The wife of one of those workers was interviewed on Japanese television. She was asked about her husband, with whom she’d just had a telephone conversation. They wanted to know how he was and how she was holding up. Calmly, but visibly shaken, she explained that he was fine and that he was doing his duty. She said that he had explained to her that he was prepared to die in order to prevent a disaster. He was prepared, if necessary, to make the ultimate sacrifice for his country. This was an engineer speaking, not a soldier in combat. But none of what he said was surprising to the Japanese interviewer. And I dare say that it wasn’t surprising to the 127 million Japanese who watched that interview. I watched it with tears in my eyes.

Japanese people expect everyone to do their best, from the counter worker at McDonald’s to the Prime Minister. (If you ever go to Japan, go to a McDonald’s and then prepare to be amazed!) Japanese adults don’t complain or whine. Everyone is patient. There are no riots or looting after an earthquake, hurricane, or tsunami. Everyone knows that everyone is in the same boat and that everyone has to pull together and work as a team for the benefit of all.

When asked what she told her husband, the wife said that she told him “ganbatte kudasai.” She did not tell her husband, who would most likely become a casualty himself, “good luck.” In that context the meaning is much more like this: “please do your duty to the very best of your ability, do your very best to accomplish success for yourself and for all of us who are dependant on your bravery and courage. Do not give up. Never give up. Do not fail to persevere. Do not do anything that would bring shame or embarrassment upon you or your family name.”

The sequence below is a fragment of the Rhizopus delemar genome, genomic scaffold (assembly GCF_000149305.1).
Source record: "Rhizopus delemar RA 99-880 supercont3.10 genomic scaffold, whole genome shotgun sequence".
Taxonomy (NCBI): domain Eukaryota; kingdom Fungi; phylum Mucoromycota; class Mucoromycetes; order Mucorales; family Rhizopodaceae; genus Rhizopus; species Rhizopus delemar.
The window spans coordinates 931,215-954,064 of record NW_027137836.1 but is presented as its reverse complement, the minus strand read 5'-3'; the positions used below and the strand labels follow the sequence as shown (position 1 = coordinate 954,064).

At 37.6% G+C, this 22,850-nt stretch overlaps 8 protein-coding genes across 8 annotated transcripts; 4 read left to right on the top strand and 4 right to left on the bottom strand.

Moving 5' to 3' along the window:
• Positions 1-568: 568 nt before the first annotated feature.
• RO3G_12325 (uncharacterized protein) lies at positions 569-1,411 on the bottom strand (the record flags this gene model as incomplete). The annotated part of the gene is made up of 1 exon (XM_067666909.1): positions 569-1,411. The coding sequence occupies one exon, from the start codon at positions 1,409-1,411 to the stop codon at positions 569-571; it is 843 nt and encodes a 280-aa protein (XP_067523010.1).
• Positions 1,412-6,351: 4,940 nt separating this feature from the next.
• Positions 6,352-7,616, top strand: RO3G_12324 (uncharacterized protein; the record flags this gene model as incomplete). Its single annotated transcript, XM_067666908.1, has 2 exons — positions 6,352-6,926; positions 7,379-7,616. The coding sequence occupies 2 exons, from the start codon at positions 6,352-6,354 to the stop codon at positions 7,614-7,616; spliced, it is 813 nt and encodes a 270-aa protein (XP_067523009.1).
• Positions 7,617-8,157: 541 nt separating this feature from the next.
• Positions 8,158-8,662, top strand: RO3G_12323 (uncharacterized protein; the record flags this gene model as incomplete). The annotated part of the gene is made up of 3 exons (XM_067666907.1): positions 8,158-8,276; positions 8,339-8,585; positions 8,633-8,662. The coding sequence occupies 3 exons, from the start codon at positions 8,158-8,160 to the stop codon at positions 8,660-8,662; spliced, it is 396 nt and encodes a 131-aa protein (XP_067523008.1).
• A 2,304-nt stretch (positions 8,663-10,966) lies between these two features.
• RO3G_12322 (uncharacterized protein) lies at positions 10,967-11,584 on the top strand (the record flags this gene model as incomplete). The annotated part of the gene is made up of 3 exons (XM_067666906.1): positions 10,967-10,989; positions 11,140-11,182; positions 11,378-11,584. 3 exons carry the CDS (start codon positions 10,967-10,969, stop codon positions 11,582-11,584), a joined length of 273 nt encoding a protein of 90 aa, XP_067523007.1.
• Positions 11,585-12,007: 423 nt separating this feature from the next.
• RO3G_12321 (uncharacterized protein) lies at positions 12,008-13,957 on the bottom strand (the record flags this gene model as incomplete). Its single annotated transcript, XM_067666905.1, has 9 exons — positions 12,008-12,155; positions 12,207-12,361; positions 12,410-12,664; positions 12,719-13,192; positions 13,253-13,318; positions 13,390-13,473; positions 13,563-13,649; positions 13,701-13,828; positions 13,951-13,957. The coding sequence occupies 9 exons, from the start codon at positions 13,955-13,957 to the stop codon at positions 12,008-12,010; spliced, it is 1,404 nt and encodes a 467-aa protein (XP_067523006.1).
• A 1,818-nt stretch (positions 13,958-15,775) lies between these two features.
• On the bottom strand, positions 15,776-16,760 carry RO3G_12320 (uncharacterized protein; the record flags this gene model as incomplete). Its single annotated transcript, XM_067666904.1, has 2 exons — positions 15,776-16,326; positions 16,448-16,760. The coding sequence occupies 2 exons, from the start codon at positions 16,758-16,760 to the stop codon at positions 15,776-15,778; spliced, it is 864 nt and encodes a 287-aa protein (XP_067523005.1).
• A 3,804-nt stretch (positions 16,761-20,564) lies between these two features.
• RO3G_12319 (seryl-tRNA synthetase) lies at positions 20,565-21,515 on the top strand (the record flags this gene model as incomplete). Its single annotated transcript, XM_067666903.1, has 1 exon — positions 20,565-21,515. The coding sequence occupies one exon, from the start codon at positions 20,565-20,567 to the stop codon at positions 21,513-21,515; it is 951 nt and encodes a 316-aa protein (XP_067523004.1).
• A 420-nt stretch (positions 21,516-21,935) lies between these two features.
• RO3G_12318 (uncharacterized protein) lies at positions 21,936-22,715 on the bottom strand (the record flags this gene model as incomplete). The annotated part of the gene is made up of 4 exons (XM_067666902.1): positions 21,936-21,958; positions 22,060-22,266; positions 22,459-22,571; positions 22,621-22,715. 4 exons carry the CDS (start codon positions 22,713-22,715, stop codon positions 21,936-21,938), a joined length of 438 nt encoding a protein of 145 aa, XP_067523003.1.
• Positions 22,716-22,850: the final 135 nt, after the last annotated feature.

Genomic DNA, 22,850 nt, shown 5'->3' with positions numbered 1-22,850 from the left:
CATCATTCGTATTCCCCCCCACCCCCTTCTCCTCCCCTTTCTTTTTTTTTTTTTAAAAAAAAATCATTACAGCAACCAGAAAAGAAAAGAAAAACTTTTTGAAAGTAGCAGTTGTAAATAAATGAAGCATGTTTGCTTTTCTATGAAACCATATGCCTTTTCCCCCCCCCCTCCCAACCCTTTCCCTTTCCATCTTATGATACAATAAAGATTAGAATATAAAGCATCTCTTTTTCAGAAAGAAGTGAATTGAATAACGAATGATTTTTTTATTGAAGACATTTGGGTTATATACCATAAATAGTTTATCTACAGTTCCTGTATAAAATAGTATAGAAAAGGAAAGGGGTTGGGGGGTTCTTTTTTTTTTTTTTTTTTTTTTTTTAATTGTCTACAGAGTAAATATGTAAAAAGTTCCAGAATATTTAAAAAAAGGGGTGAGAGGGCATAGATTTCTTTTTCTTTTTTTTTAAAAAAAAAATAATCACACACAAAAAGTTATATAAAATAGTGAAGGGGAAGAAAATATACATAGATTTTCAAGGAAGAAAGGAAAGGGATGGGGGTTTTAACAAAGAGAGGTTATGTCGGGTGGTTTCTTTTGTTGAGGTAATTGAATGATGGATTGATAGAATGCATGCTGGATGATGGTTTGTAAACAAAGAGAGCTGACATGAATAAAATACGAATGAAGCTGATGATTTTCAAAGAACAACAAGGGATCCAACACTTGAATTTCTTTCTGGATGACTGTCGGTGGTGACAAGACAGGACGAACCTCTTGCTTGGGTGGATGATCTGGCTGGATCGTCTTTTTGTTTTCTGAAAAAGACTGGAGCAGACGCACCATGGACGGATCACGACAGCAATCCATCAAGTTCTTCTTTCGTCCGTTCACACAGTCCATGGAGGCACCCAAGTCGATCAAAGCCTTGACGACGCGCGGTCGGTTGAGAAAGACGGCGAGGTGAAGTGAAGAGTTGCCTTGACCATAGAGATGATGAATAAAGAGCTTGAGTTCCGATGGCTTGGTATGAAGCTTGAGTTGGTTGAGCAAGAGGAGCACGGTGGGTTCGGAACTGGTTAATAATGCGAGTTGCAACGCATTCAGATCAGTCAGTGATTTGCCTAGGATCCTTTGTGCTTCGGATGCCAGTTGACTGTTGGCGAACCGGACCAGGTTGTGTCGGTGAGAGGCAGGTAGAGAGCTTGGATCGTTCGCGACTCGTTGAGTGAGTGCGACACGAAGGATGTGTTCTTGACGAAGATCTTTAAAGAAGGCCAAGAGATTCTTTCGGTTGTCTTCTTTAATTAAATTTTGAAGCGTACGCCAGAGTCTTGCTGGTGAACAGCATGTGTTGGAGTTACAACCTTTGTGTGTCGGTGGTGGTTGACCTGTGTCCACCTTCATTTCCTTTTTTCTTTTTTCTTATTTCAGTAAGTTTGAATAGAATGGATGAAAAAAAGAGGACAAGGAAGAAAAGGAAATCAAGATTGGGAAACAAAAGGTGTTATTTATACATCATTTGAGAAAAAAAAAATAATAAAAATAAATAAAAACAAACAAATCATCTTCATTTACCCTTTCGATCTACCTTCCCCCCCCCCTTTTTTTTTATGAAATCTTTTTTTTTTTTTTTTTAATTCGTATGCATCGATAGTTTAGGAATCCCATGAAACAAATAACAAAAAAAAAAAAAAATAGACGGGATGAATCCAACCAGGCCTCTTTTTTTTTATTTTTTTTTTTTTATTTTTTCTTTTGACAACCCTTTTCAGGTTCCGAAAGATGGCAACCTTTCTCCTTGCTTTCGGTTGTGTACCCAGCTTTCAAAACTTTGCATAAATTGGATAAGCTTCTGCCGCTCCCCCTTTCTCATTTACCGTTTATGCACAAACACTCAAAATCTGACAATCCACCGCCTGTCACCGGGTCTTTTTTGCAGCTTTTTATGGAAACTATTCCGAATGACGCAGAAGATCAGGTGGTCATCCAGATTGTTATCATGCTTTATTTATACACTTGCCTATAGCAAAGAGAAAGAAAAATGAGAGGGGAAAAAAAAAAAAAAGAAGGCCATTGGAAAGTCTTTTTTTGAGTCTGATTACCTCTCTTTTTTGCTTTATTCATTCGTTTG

There is a deep sense of honor and duty, as well as shame and failure in the Japanese people.

During World War II, there weren’t many Japanese prisoners of war. Advancing Marines in the Pacific Theater found, after months of fighting on one horrible little island after the other, that the remaining Japanese soldiers – knowing they were fighting a losing battle without reinforcements or resupply — committed suicide rather than be taken prisoner. They fought to the last man. The shame of defeat, the shame of being taken alive as a prisoner was too great to endure and death would be preferred. “My enemy will not have the pleasure of seeing my face lowered in shameful defeat.”

Failure to do one’s duty is a shameful thing to the Japanese. And the sense of shame and “losing face” is so strong among them that it would be impossible to overstate it.

On Monday, I watched the Boston Marathon on television and there in the crowd were Japanese people holding a sign to encourage Japanese runner, Suguru Osako. The sign said, “Ganbatte kudasi!” in Japanese. With the eyes of his country on him, Osako came in 3rd … in his first marathon!

Ganbatte kudasai, y’all!




This is in honor of the late Tom Farrar, my former CPA who died of a heart attack in March 2007.

I hope you can get your friends to join you. They can visit for a whole week for FREE!




What would you do if money were not an issue, fear were not a factor, and failure were not an option?

To your optimum health and fitness!



Sergeant Major Tony Ludlow

USMC Fitness BOOT CAMP, Commanding
Mailing address: 4888 Southern Ave., Memphis, TN 38117
Cell Phone: 901-644-0145